According to the latest government data, school attendance in England has fallen to its lowest level since January.
The figures show that nearly one in five secondary pupils was off last week, while teacher absences are also on the rise.
Pupil attendance at state schools was at 86.9% on 7 July – and just 81.2% in secondaries – down from 89.4% two weeks earlier and 91.5% a fortnight before that.
Staff absence has also increased, with 8% of teachers and school leaders off work, up from 6.5% on 23 June.
The figures come as unions warn that the virus has not disappeared and that schools are facing a “huge challenge” in the coming months.
Chris Keates, general secretary of the NASUWT teaching union, said: “The sharp increase in staff and pupil absences is a wake-up call that the virus has not gone away.”
She added that the government needed to provide more support to schools, including additional funding and guidance on dealing with outbreaks.
Kevin Courtney, joint general secretary of the National Education Union, said the figures were “extremely worrying” and showed that schools were facing a “huge challenge” in the coming months.
He called on the government to clarify its plans for dealing with localised outbreaks of Covid-19 and said it needed to do more to support teachers and school staff.
A Department for Education spokesperson said: “It is vital that schools, colleges and universities remain open to enable children and young people to access in-person education, which we know is vital for their wellbeing and life chances.”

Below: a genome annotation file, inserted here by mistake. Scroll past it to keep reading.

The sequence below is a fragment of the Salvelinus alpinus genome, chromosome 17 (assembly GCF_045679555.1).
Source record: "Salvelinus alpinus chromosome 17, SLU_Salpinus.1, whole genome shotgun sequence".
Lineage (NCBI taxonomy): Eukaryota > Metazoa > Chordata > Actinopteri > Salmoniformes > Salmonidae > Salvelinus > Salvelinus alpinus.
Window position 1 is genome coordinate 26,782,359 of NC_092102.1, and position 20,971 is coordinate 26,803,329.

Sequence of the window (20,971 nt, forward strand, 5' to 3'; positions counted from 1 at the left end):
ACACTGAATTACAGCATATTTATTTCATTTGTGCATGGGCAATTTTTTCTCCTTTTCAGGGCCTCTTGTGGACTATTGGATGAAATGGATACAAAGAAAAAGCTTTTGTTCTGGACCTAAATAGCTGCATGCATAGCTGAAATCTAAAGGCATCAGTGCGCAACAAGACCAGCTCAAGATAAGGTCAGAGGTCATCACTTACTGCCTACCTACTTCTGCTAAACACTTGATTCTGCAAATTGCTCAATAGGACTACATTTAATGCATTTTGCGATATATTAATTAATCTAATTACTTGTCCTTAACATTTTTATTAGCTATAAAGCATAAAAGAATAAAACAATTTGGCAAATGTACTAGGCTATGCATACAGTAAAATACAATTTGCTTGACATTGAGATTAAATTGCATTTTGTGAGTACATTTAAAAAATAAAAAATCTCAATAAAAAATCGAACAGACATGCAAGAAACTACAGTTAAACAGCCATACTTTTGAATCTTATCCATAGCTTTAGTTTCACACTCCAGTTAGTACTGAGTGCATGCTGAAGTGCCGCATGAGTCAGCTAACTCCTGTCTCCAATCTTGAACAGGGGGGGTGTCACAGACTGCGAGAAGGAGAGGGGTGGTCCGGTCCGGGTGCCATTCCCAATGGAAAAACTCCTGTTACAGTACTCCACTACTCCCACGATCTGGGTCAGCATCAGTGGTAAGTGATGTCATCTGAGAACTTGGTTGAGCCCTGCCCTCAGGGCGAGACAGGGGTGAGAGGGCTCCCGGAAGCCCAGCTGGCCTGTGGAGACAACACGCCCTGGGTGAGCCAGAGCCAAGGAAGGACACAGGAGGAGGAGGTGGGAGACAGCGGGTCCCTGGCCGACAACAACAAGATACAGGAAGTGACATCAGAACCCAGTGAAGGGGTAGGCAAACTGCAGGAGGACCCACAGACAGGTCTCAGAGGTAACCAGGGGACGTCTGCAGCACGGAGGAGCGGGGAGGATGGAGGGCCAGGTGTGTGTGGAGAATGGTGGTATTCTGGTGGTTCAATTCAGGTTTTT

They added that the government worked closely with the education sector to monitor attendance and absences and would “not hesitate to take action” if necessary.
In addition to the national figures, data from individual schools shows that some are already badly affected by the virus.
In one school in north-west England, more than a third of pupils were absent last week due to Covid-19.
The school’s headteacher, which has not been named, told BBC Radio 4’s Today programme that the absences were “disruptive and worrying”.
“We’ve had to put in place a range of measures to try and keep the school operating as normally as possible,” they said.
“But it is disruptive and worrying, particularly when you see the numbers going up as they are at the moment.”
The headteacher added that they were concerned about the impact of the virus on staff and that some were already self-isolating.
“It’s a real worry for us as we think about the start of the new academic year in September,” they said.
“We don’t want to be in a situation where we’re having to close classes or, worse still, close the school.”
The government has said it is “closely monitoring” the school situation and will “not hesitate to take action” if necessary.
The general secretary of the Association of School and College Leaders, Geoff Barton, said the latest figures were a “reminder of how in some areas, Covid has certainly not gone away”.
“We are picking up sporadic examples of schools struggling to cover classes, reintroducing some social distancing measures and encouraging face coverings in social areas,” he said.
“It is a reminder of how Covid has certainly not gone away in some areas.”
Barton added that the government needed to clarify its plans for dealing with localised outbreaks of Covid-19.
“We need to know what will happen if there is a sharp rise in cases in a particular area,” he said.
“Will schools in that area be closed? Will pupils be sent home to self-isolate? What support will be available for them?”
The Department for Education said it worked closely with the education sector to monitor attendance and absences and would “not hesitate to take action” if necessary.
A spokesperson added: “It is vital that schools, colleges and universities remain open to enable children and young people to access in-person education, which we know is vital for their wellbeing and life chances.”
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